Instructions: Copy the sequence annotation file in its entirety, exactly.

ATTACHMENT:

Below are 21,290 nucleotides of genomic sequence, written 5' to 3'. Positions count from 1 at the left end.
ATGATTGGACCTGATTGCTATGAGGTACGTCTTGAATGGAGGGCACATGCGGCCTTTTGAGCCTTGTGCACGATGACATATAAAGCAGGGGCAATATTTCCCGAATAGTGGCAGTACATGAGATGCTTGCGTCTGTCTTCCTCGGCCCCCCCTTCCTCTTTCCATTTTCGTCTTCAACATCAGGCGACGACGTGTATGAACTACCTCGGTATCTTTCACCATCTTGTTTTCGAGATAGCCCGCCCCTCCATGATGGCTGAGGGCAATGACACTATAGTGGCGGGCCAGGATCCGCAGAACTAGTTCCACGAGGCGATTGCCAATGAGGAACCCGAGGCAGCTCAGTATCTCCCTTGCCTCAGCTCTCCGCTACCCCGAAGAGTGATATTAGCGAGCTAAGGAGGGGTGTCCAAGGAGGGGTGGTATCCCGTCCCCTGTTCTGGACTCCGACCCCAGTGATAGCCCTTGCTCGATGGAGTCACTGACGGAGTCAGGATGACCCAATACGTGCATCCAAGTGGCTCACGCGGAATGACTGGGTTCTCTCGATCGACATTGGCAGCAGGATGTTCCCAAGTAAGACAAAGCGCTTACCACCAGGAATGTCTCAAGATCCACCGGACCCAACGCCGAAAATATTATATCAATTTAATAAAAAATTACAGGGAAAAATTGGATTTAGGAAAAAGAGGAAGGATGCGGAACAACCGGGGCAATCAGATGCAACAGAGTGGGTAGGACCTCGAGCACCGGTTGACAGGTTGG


Below are 21,290 nucleotides of genomic sequence, written 5' to 3'. Positions count from 1 at the left end.
ATGATTGGACCTGATTGCTATGAGGTACGTCTTGAATGGAGGGCACATGCGGCCTTTTGAGCCTTGTGCACGATGACATATAAAGCAGGGGCAATATTTCCCGAATAGTGGCAGTACATGAGATGCTTGCGTCTGTCTTCCTCGGCCCCCCCTTCCTCTTTCCATTTTCGTCTTCAACATCAGGCGACGACGTGTATGAACTACCTCGGTATCTTTCACCATCTTGTTTTCGAGATAGCCCGCCCCTCCATGATGGCTGAGGGCAATGACACTATAGTGGCGGGCCAGGATCCGCAGAACTAGTTCCACGAGGCGATTGCCAATGAGGAACCCGAGGCAGCTCAGTATCTCCCTTGCCTCAGCTCTCCGCTACCCCGAAGAGTGATATTAGCGAGCTAAGGAGGGGTGTCCAAGGAGGGGTGGTATCCCGTCCCCTGTTCTGGACTCCGACCCCAGTGATAGCCCTTGCTCGATGGAGTCACTGACGGAGTCAGGATGACCCAATACGTGCATCCAAGTGGCTCACGCGGAATGACTGGGTTCTCTCGATCGACATTGGCAGCAGGATGTTCCCAAGTAAGACAAAGCGCTTACCACCAGGAATGTCTCAAGATCCACCGGACCCAACGCCGAAAATATTATATCAATTTAATAAAAAATTACAGGGAAAAATTGGATTTAGGAAAAAGAGGAAGGATGCGGAACAACCGGGGCAATCAGATGCAACAGAGTGGGTAGGACCTCGAGCACCGGTTGACAGGTTGG